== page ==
5185.0: Wednesday, November 15, 2000 - 2:30 PM

Abstract #11645

Origins and use of the Centers for Disease Control and Prevention's "Healthy Days" measures

David G. Moriarty, BSEE and Matthew M. Zack, MD, MPH. Division of Adult and Community Health, National Center for Chronic Disease Prevention and Health Promotion, Centers for Disease Control and Prevention, Mailstop K-45, 4770 Buford Hwy NE, Atlanta, GA 30341, 770-488-5455, dgm1@cdc.gov

The Centers for Disease Control and Prevention and its public health partners have developed and validated a brief set of "Healthy Days" health-related quality of life (HRQOL) questions and population baseline data to help guide efforts to reach the Healthy People 2010 goal of “Increasing the Quality and Years of Healthy Life.” Questions about self-rated general health, recent physically unhealthy days, recent mentally unhealthy days, and recent activity limitation days have been asked by all 50 States in the Behavioral Risk Factor Surveillance System (BRFSS) since 1993, providing public-domain HRQOL data for more than 800,000 adults. Two of these measures are also used to estimate “healthy days,” a simple--yet valid--summary index. Beginning in 2000, these 4 questions were also added to the examination component of the National Health and Nutrition Examination Survey (NHANES) and asked of all sample persons aged 12 and older. An expanded set of questions is also now used by about half of the States to track current activity limitations (including their main cause, duration, and severity) and recent days of pain, depression, anxiety, sleeplessness, and vitality. These measures have been found to be useful for understanding the determinants of health behaviors and describing the burden of health conditions. Principal policy-relevant uses of the measures and data will be discussed--including findings of notable HRQOL differences among socio-demographic and disease groups, a strong seasonal pattern in unhealthy days (physical and mental), and national and State-level trends in HRQOL.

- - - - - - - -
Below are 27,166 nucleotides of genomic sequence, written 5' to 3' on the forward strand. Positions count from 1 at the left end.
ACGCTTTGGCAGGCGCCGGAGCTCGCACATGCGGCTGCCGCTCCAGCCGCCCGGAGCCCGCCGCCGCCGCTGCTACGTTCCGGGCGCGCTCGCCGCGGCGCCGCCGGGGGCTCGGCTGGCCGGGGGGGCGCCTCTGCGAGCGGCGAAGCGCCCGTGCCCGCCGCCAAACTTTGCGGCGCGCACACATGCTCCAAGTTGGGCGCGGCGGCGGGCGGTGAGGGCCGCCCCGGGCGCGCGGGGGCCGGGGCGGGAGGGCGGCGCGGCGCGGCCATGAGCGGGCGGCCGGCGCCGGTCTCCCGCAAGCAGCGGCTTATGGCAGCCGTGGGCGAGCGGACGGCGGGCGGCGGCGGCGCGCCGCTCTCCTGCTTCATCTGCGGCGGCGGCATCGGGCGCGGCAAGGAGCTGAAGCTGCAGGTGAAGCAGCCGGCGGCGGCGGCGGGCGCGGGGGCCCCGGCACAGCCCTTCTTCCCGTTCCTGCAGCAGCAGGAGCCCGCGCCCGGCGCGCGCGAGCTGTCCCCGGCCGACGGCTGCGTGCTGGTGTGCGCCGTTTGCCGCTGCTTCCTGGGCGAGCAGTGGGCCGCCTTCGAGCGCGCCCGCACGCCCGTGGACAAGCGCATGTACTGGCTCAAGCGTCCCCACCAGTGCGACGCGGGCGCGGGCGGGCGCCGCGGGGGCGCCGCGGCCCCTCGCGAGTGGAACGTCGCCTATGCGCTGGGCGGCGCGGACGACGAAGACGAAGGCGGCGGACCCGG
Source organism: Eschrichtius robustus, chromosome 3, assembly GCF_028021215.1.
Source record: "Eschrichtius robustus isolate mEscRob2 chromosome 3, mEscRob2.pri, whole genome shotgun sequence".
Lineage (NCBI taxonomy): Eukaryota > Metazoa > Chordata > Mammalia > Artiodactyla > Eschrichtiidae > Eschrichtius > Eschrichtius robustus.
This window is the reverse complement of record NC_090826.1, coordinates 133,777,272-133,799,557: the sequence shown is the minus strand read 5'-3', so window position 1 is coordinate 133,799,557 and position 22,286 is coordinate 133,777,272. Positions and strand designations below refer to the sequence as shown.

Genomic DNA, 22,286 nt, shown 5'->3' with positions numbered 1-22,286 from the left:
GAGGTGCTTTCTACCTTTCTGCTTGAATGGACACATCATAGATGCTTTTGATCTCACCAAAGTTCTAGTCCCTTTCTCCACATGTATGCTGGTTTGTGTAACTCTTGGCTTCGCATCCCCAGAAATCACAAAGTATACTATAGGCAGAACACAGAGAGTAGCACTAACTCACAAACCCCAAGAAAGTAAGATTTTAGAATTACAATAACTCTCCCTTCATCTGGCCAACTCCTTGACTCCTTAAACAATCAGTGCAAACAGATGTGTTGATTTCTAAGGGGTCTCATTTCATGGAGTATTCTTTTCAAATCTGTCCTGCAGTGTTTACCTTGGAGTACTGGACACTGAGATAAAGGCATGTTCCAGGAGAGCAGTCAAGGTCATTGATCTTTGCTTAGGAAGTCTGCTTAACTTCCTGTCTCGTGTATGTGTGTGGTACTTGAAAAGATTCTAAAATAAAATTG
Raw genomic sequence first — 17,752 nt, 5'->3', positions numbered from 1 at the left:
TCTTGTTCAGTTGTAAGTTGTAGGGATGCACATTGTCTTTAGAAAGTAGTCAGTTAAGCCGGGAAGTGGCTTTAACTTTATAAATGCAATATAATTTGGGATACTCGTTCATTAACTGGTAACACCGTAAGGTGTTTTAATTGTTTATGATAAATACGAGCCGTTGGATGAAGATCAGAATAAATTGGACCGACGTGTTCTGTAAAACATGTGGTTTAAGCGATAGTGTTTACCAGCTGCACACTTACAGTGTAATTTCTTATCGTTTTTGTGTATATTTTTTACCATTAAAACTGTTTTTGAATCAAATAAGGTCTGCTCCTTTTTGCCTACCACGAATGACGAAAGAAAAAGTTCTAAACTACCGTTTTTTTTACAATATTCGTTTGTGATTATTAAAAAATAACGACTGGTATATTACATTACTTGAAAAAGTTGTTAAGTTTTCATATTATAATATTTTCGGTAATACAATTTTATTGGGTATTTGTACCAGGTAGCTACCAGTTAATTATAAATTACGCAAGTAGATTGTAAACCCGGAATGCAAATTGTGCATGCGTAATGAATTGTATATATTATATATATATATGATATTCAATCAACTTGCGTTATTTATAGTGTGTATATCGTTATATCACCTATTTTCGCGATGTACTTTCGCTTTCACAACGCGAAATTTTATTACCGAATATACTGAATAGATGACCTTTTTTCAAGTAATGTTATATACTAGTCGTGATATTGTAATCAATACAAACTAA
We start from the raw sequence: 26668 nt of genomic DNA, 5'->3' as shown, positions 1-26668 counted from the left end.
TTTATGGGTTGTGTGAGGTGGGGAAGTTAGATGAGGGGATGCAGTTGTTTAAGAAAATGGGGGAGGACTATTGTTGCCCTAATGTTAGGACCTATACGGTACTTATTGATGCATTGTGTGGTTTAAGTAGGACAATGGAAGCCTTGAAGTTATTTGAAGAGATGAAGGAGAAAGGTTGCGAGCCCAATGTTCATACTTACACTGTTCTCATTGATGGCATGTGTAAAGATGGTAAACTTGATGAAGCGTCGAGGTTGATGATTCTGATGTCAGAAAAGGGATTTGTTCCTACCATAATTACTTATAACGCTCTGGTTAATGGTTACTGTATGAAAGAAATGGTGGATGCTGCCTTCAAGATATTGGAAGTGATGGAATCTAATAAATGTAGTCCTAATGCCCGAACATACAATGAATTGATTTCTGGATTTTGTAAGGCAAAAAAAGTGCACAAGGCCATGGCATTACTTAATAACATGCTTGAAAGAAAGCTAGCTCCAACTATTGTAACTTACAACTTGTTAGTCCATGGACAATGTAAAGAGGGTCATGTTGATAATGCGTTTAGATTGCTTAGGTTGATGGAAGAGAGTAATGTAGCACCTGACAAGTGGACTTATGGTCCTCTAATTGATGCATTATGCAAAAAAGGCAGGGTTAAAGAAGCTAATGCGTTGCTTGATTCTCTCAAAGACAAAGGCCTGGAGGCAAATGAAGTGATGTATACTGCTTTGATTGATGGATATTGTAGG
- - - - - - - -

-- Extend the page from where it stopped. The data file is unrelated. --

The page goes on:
Learning Objectives: At the conclusion of this presentation, the participant will be able to: 1. Describe how the Healthy Days index is computed. 2. Identify the primary source of public domain Healthy Days data. 3. Discuss the health policy significance of HRQOL surveillance

Keywords: Quality of Life, Surveillance

Presenting author's disclosure statement:
Organization/institution whose products or services will be discussed: None
I do not have any significant financial interest/arrangement or affiliation with any organization/institution whose products or services are being discussed in this session.

The 128th Annual Meeting of APHA